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B-flat major

B major
Relative key G minor
Parallel key B minor
Dominant key F major
Subdominant E major
Component pitches
B, C, D, E, F, G, A, B

The B (B-flat) major scale consists of the pitches B, C, D, E, F, G, and A. Its key signature has two flats.

Its relative minor is G minor, and its parallel minor is B minor.

Many transposing instruments are pitched in B-flat major, including the clarinet, trumpet, tenor saxophone, and soprano saxophone.

File:B-flat major scale.svg
Ascending and descending B-flat major scale. About this sound Play in just intonation 


Joseph Haydn's Symphony No. 98 is credited as the first symphony he (or anyone else) wrote in that key in which he included trumpet and timpani parts. Actually, his brother Michael Haydn had written one such symphony earlier, No. 36, though Joseph Haydn still gets credit for writing the timpani part at actual pitch with an F major key signature (instead of transposing with a C major key signature), a procedure that made sense since he limited that instrument to the tonic and dominant pitches.[1] Many editions of the work, however, use no key signature and specify the instrument as "Timpani in B-flat – F."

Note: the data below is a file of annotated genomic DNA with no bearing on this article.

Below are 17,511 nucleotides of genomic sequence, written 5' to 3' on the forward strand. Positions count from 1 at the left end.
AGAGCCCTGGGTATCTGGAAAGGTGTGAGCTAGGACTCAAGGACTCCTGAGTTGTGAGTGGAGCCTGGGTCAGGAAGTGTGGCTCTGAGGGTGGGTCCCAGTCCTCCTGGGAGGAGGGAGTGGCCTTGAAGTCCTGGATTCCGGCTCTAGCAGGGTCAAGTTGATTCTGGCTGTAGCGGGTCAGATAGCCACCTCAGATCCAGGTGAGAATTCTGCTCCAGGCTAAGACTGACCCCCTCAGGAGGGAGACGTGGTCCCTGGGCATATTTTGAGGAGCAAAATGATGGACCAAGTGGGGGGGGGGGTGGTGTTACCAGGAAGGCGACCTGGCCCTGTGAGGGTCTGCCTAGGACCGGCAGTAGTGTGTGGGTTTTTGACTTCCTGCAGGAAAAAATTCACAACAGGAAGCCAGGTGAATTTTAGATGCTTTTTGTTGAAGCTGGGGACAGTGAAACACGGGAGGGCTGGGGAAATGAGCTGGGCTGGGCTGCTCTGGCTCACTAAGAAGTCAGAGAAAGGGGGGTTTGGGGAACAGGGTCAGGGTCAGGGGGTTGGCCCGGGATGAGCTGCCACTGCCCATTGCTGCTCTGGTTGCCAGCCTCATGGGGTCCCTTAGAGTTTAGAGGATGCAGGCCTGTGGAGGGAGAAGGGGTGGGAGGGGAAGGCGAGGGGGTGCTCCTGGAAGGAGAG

Five of Mozart's piano concertos are in B-flat major.

Notable classical compositions


  1. H. C. Robbins Landon, Haydn Symphonies, London: British Broadcasting Corporation (1966): 57

External links

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